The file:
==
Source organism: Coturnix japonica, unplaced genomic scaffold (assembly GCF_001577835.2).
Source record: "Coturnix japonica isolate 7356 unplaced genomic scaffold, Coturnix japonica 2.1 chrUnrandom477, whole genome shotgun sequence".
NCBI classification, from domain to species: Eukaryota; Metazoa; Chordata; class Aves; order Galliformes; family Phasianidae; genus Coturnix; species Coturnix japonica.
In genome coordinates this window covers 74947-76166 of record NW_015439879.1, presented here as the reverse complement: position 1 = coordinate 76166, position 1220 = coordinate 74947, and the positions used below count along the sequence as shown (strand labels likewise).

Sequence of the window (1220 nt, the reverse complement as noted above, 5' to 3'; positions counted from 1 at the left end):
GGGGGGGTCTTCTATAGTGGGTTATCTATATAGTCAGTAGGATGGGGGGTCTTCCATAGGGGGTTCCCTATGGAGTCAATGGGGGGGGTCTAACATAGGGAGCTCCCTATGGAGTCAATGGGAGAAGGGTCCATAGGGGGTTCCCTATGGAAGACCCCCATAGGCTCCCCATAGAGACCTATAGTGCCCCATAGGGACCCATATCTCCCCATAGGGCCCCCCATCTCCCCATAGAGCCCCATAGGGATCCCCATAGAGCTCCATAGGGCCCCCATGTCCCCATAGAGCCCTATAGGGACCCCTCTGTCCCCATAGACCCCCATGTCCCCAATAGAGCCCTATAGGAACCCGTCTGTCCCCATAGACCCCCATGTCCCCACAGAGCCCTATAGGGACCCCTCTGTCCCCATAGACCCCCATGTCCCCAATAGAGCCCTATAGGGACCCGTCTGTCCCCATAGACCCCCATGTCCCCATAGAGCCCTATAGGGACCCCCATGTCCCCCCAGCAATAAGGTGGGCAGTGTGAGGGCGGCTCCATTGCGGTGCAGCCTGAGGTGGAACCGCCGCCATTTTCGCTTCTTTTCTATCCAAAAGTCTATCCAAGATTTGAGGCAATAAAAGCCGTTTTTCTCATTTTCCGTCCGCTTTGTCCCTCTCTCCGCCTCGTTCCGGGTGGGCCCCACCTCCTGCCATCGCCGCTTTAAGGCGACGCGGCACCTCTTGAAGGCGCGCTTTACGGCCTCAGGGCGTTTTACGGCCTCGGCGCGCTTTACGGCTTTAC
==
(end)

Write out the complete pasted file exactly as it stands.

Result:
Source organism: Coturnix japonica, unplaced genomic scaffold (assembly GCF_001577835.2).
Source record: "Coturnix japonica isolate 7356 unplaced genomic scaffold, Coturnix japonica 2.1 chrUnrandom477, whole genome shotgun sequence".
NCBI classification, from domain to species: Eukaryota; Metazoa; Chordata; class Aves; order Galliformes; family Phasianidae; genus Coturnix; species Coturnix japonica.
In genome coordinates this window covers 74947-76166 of record NW_015439879.1, presented here as the reverse complement: position 1 = coordinate 76166, position 1220 = coordinate 74947, and the positions used below count along the sequence as shown (strand labels likewise).

Sequence of the window (1220 nt, the reverse complement as noted above, 5' to 3'; positions counted from 1 at the left end):
GGGGGGGTCTTCTATAGTGGGTTATCTATATAGTCAGTAGGATGGGGGGTCTTCCATAGGGGGTTCCCTATGGAGTCAATGGGGGGGGTCTAACATAGGGAGCTCCCTATGGAGTCAATGGGAGAAGGGTCCATAGGGGGTTCCCTATGGAAGACCCCCATAGGCTCCCCATAGAGACCTATAGTGCCCCATAGGGACCCATATCTCCCCATAGGGCCCCCCATCTCCCCATAGAGCCCCATAGGGATCCCCATAGAGCTCCATAGGGCCCCCATGTCCCCATAGAGCCCTATAGGGACCCCTCTGTCCCCATAGACCCCCATGTCCCCAATAGAGCCCTATAGGAACCCGTCTGTCCCCATAGACCCCCATGTCCCCACAGAGCCCTATAGGGACCCCTCTGTCCCCATAGACCCCCATGTCCCCAATAGAGCCCTATAGGGACCCGTCTGTCCCCATAGACCCCCATGTCCCCATAGAGCCCTATAGGGACCCCCATGTCCCCCCAGCAATAAGGTGGGCAGTGTGAGGGCGGCTCCATTGCGGTGCAGCCTGAGGTGGAACCGCCGCCATTTTCGCTTCTTTTCTATCCAAAAGTCTATCCAAGATTTGAGGCAATAAAAGCCGTTTTTCTCATTTTCCGTCCGCTTTGTCCCTCTCTCCGCCTCGTTCCGGGTGGGCCCCACCTCCTGCCATCGCCGCTTTAAGGCGACGCGGCACCTCTTGAAGGCGCGCTTTACGGCCTCAGGGCGTTTTACGGCCTCGGCGCGCTTTACGGCTTTAC